The New Jim Crowe Chapter Summary

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The New Jim Crowe Book Review Abstract Michelle Alexander wrote a brilliant book, in my opinion. She does not ramble on about what she thinks but bases the book in its entirety in statistical proof. She states her overall opinion or thesis and follows it up with a decent blueprint to capture the reader and makes the reader want to go and find evidence against her claims. She claims that the United States the highest incarceration rates on the planet, that black males go to prison at a higher rate than their white counterparts, re significant differences in the surveys to be found, they frequently suggest that whites and ultimately charges that the mass incarceration system was created to replace and uphold a new type of Jim Crowe rule that…show more content…
It quickly but efficiently moves into describing or re-describing what a caste system is. The caste system, as it pertains to the usage in Alexander’s work, is based on race. This is an easy enough concept to follow but it is necessary to define because if there is only one planet, there really can be only one race – the human race. Alexander continues to state that slavery coupled with Jim Crow created yet a new definition of the caste system, which is the use of the term that Alexander uses in the chapter. It’s like Jim Crowe on steroids because outlawing slavery only gave birth to what Jim Crowe was/is. The European and many other Euro-Asian nations have the caste system as well, but this caste system was and is always going to be awkward because this is America – the Home of the Free as the Star-Spangled Banner suggests. The Emancipation Proclamation gave rights but those rights were not recognized or adhered to. Jim Crowe was born and became stronger than the government because Jim Crowe was indirectly backed by the government. In Southern states, the lawmakers, the legislators and governors made the laws and changed them to suit the needs of the status quo and that racial caste system that was Jim Crowe. At the time of the Reconstruction, shortly after the Civil War, many impoverished farmers, white farmers, were livid, annoyed and disgusted that their livelihood was destroyed…show more content…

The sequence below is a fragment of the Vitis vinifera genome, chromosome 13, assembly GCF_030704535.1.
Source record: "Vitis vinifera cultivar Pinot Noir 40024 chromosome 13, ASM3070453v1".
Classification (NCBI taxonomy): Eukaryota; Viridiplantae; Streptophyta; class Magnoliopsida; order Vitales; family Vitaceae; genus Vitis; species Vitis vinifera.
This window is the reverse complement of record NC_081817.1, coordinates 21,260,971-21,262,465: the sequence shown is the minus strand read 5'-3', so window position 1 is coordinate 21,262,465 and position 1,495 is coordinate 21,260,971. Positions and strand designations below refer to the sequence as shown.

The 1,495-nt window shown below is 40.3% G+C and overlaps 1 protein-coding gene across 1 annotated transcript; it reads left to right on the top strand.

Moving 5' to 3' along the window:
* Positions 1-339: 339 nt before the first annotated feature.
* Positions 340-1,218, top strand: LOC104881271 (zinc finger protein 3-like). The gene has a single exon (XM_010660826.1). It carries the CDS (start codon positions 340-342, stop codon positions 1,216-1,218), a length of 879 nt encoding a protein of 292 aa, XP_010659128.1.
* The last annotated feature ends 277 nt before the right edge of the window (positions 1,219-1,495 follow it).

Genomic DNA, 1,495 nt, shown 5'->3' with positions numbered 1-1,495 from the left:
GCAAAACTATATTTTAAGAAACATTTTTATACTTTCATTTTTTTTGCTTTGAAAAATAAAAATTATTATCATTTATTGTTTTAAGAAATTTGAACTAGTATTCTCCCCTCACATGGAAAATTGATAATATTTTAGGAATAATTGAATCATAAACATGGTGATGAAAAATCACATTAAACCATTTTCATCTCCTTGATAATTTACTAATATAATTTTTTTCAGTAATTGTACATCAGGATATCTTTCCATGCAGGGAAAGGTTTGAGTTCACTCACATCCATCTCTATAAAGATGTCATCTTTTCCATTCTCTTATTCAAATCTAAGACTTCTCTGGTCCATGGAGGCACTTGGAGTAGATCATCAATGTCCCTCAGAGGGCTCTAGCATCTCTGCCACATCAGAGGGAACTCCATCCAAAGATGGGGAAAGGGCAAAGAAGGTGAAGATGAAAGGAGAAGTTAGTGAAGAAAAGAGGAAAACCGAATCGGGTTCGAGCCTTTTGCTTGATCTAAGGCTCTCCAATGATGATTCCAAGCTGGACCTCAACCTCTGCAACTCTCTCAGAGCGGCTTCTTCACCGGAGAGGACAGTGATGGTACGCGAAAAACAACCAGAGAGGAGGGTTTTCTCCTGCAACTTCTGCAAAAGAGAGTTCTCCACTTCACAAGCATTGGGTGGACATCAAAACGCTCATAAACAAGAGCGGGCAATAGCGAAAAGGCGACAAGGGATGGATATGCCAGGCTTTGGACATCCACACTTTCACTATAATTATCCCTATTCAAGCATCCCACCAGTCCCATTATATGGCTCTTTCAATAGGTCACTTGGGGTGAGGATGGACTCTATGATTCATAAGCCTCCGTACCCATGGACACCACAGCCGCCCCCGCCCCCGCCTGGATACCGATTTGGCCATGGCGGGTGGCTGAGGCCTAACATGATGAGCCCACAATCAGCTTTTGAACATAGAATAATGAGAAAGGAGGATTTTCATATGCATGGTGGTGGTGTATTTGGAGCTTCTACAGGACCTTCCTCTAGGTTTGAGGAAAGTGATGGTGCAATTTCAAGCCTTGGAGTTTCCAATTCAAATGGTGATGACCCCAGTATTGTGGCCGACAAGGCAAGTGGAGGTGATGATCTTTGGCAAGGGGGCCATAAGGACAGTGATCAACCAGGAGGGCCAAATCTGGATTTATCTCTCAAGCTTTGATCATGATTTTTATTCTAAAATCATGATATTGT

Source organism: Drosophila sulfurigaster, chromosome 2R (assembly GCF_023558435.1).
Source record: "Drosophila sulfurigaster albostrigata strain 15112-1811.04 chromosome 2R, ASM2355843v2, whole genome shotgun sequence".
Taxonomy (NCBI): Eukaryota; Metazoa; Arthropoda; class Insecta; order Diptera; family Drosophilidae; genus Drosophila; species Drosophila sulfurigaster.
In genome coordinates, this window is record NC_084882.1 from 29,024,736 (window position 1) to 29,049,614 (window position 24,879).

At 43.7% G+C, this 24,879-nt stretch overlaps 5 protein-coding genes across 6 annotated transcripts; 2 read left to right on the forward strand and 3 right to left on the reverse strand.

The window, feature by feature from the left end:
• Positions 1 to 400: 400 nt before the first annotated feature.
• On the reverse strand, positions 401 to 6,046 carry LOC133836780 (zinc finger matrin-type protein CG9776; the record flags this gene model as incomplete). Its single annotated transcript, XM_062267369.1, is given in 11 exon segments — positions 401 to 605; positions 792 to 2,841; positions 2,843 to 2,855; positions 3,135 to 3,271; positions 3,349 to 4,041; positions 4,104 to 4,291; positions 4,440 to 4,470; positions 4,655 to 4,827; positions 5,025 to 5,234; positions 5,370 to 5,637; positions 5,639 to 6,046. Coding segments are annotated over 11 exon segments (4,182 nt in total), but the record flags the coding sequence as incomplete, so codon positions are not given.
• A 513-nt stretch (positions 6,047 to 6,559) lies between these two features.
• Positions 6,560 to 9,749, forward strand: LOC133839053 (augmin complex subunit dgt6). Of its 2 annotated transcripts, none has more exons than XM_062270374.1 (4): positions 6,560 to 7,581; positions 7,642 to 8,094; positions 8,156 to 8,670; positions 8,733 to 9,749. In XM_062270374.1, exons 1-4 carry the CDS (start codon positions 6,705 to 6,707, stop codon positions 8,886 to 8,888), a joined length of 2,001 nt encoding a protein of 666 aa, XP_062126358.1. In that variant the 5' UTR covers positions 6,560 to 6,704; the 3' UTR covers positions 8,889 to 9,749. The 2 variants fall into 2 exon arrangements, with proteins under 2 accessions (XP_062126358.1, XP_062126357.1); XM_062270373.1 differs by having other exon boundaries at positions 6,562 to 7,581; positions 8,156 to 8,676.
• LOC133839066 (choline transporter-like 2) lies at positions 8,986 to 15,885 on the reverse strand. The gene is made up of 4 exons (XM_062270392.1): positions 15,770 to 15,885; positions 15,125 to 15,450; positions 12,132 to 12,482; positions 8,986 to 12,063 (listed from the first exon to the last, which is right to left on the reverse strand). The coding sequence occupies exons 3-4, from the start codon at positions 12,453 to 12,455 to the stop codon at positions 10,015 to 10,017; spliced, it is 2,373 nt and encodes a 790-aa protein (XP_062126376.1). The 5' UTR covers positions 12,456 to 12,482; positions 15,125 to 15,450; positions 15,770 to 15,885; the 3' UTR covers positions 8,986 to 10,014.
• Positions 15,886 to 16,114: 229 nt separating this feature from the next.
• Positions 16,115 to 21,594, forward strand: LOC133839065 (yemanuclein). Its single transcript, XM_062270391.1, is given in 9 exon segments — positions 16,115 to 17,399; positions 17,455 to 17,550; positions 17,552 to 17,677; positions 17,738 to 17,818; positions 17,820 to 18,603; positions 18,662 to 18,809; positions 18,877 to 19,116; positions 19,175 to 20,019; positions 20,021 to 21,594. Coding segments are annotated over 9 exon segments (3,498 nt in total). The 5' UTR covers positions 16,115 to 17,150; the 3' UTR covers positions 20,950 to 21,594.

American Indians were considered unsuitable as slaves, Alexander notes because the Indians had enough willpower and pride to most-likely die in battle rather than to be enslaved, even if they knew they would be outmatched. Even with powerful militias, compared to the Indians, many plantation owners were fearful just the same. So, this led to plantation owners stumbling upon the idea that since they already had indentured servants who were having children, coupled with the notion that those Europeans who were migrating over to America would not work in the fields and in those conditions, created a utopia for the plantation owners - slavery forever. The benefits are boundless and politicians who were slave owners as well salivated at the idea that legislation would really support this idea as well. What an idea, slaves from African having children, who could one day not only work beside their parents but one day take their parents place. This was a generational

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